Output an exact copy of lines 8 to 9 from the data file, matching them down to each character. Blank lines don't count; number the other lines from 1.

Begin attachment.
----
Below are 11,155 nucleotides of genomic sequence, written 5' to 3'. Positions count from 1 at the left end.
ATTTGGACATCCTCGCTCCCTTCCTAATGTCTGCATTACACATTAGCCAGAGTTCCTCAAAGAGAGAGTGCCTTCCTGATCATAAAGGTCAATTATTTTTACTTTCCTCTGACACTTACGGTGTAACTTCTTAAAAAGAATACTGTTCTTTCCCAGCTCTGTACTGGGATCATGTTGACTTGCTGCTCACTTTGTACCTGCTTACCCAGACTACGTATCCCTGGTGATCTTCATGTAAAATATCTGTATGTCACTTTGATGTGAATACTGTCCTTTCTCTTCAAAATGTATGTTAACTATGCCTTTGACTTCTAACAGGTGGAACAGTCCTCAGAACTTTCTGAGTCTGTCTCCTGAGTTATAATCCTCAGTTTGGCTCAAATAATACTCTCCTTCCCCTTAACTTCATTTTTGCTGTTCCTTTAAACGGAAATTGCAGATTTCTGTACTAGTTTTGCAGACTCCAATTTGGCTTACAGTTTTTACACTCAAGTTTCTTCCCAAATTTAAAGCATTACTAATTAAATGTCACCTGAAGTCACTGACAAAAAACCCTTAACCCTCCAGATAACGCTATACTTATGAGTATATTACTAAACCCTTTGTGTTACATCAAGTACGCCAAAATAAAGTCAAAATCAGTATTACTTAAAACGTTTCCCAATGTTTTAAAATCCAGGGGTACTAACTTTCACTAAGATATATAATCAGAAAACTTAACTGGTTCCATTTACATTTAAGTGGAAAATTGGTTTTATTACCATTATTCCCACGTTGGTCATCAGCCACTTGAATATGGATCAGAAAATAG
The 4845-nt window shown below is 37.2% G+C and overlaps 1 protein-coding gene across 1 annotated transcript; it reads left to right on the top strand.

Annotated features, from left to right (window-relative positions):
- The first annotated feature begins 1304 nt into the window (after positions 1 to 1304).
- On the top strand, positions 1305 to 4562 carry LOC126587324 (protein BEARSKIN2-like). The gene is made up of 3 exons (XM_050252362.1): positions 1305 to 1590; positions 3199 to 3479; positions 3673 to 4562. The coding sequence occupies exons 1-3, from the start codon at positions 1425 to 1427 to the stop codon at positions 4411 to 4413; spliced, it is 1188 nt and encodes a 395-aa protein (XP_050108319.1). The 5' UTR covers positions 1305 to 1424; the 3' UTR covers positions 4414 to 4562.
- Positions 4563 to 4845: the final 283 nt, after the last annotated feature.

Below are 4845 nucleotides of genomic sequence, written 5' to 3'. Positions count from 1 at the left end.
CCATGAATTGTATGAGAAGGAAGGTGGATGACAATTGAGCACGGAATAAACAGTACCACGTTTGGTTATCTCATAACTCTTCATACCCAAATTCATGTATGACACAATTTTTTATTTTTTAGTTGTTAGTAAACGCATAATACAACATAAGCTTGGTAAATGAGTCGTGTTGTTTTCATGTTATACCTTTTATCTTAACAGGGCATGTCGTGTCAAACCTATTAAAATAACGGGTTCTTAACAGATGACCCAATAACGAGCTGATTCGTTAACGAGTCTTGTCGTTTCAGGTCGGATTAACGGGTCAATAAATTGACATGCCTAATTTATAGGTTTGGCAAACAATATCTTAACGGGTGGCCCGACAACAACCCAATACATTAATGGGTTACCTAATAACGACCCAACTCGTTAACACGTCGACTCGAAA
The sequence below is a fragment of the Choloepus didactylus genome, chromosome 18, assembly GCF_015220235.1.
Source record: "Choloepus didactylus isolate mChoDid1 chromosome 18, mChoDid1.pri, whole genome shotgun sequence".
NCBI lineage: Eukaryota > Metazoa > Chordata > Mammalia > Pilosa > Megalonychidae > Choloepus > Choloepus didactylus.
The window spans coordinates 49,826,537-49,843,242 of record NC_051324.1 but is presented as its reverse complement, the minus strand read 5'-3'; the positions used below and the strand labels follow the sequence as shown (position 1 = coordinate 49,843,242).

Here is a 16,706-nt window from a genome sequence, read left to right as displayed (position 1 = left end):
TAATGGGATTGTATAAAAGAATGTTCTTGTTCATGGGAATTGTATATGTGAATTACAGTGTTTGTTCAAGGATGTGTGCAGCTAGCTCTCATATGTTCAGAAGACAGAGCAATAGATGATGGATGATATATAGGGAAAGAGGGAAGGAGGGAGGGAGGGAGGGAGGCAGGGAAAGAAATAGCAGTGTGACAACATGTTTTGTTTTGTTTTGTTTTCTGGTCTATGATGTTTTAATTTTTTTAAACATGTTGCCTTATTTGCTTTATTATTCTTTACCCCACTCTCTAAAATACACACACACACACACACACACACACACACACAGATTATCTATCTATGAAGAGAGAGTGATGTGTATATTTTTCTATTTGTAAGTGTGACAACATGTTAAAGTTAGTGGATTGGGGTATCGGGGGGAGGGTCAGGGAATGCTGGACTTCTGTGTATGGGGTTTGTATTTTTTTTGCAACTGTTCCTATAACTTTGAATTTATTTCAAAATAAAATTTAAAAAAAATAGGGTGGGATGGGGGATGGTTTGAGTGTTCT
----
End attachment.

Below are 4845 nucleotides of genomic sequence, written 5' to 3'. Positions count from 1 at the left end.
CCATGAATTGTATGAGAAGGAAGGTGGATGACAATTGAGCACGGAATAAACAGTACCACGTTTGGTTATCTCATAACTCTTCATACCCAAATTCATGTATGACACAATTTTTTATTTTTTAGTTGTTAGTAAACGCATAATACAACATAAGCTTGGTAAATGAGTCGTGTTGTTTTCATGTTATACCTTTTATCTTAACAGGGCATGTCGTGTCAAACCTATTAAAATAACGGGTTCTTAACAGATGACCCAATAACGAGCTGATTCGTTAACGAGTCTTGTCGTTTCAGGTCGGATTAACGGGTCAATAAATTGACATGCCTAATTTATAGGTTTGGCAAACAATATCTTAACGGGTGGCCCGACAACAACCCAATACATTAATGGGTTACCTAATAACGACCCAACTCGTTAACACGTCGACTCGAAA